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The pound is on the brink


Chancer
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When you run an economy with a huge debt, what is the last thing you want?- Deflation, because this increases the real value of your debt.

What do you want very much?- Inflation, this not only decreases the real value of your debt, it  acts as 'taxation for all' and gives you the chance of 'cheating' with the inflation figures thus creating the opportunity of not compensating salaries, pensions etc.

How to create inflation?- Ask Zimbabwe,  at 231 million per cent inflation- you simply print money.

What solution would Gordon promote?....

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[quote user="tom.daniel"]This has shocked me, esecially with much better fugures coming trough recently about the economy! Now worried i was greedy and missed the boat at 1.18[/quote]

Hi,

      The experts ,as  reported on Bloomberg, are predicting the £ at 1.25€ by year-end.

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[quote user="parsnips"]

Hi,

     They're at it again! Just as the pound is showing signs of sustained recovery, the BOE unexpectedly dumps an extra £50Bn of "printed money"into the economy and drives it down again.

[/quote]

Hi,

      When the £ recovered from that, they did it again, saying we were heading for a Japan-style depression!  When is the EU going to take action against this deliberate competitive devaluation?

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I think the real question is when are UK residents going to wake up to the fact that their government is in the process of merging sterling with that other great currency that is used to purchase game board houses and hotels.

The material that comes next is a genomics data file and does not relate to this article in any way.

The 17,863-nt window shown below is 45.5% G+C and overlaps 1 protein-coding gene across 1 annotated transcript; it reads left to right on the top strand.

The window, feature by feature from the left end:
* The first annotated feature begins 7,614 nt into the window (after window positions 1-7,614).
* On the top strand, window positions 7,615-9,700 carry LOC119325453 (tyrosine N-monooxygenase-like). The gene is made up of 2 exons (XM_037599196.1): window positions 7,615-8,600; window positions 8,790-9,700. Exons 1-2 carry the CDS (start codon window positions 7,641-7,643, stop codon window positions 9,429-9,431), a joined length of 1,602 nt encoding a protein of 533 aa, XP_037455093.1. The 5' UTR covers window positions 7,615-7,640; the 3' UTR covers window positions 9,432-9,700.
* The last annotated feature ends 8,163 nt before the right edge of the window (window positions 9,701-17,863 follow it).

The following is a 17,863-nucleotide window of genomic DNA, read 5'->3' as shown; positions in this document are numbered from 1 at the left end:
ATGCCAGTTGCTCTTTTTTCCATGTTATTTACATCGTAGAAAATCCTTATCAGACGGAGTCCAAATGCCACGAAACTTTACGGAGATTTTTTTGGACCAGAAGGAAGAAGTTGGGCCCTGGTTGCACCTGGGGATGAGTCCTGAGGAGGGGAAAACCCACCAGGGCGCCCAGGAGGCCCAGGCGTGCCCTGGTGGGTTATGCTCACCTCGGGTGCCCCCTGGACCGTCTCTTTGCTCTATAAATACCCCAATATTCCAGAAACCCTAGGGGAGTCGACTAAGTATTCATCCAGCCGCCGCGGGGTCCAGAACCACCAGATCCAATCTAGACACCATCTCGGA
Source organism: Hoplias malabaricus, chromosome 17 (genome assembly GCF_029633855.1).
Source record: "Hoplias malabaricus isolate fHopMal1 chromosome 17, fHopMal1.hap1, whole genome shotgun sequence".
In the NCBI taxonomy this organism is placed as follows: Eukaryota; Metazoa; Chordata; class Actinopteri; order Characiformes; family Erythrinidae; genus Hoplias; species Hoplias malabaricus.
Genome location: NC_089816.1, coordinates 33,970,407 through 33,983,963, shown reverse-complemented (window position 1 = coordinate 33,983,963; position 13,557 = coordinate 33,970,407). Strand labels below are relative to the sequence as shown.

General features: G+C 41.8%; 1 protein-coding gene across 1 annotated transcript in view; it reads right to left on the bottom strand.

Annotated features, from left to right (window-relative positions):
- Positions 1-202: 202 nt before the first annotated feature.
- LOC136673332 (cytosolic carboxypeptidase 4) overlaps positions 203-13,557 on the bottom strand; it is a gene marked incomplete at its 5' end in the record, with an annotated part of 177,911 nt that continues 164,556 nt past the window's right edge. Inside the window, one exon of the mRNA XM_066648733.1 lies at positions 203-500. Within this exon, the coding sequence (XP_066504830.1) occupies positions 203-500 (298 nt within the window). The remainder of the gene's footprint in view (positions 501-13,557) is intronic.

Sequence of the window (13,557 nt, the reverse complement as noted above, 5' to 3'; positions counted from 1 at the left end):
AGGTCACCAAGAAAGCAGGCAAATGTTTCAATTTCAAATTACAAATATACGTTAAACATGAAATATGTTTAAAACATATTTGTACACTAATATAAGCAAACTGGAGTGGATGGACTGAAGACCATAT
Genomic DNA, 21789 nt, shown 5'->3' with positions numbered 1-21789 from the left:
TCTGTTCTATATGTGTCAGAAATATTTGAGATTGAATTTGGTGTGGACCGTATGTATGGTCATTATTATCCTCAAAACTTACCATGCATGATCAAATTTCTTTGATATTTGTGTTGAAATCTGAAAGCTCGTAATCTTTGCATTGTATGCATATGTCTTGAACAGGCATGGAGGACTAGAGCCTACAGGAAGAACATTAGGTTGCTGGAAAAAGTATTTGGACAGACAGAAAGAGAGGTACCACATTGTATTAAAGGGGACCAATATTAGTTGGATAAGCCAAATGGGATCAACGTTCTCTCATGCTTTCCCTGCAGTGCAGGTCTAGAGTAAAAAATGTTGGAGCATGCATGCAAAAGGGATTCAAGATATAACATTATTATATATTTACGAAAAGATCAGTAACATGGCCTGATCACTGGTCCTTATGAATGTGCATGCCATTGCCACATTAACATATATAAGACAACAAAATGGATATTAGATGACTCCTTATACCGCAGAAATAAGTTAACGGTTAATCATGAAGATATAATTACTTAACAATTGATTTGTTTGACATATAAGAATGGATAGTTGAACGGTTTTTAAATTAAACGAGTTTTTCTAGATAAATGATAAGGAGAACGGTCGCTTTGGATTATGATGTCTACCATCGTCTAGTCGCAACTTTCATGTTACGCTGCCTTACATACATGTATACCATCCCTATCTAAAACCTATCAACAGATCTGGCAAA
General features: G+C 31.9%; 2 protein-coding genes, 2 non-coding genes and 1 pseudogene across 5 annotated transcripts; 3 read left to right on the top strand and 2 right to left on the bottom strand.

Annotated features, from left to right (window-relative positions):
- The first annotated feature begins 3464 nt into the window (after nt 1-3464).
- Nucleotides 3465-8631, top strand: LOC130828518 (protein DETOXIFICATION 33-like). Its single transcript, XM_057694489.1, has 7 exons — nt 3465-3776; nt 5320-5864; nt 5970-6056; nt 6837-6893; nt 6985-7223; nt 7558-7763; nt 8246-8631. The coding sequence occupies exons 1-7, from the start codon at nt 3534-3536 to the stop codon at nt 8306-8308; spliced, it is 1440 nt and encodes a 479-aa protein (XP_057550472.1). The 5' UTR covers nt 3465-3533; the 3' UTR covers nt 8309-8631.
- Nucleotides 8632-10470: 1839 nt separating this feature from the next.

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I am now a lot less positive about the £, as it is now clear that the BofE and Uk government will deliberately talk the £ down, everytime it shows any strength. The problem with that strategy is you have to be careful what you wish for, in case you trigger a full blown sterling crisis.

I don't think we will see any significant improvement in the value of the £, this side of the Uk general election.
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There seems to be an underlying feeling on this forum that the UK government is somehow at fault if the value of sterling falls, and that influential people should not express their opinions if they might depress the exchange rate.

A "strong" pound means the same as an expensive pound.  The UK government's job is to do whatever is best for the economy as a whole.  Probably the most important problem they have to deal with is unemployment.  If they take action to deal with that, and as a result the exchange rate falls, so be it.

Those of us who live in France on a sterling pension may not be happy about this, but people who need to find work in the UK are also important, and it's better for them if the pound stays cheap.

Sadly, there are more of them than there are of us.
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[quote user="chessfou"]Trouble is that UK government action/inaction smacks of the "competitive devaluation" that was such a disaster in the 1930s.[/quote]Consider: if Leclerc lowers its prices to compete with Carrefour, would you say that the authorities should prevent it?

Competitive devaluation wasn't the disaster in the thirties; I would say it was under-employment.

 

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The problem with depreciation is that it is generally seen as a way to solve economic issues without the political cost of adressing fiscal and/or moetary imbalances. I.E Governments don't like raising interest rates and/or raising taxes during times of economic hardship. Unfortunately, any competetiveness gained from a weaker currency is often squandered through inflation and uncompetetive buisness.

If you look at Germany post the reichmark and the UK, it is fair to say that manufacturing has survived far better despite being saddled with expensive exchange rates than in the UK where we tend to look for currency weakness to keep our manufacturing sector competetive.

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[quote user="allanb"]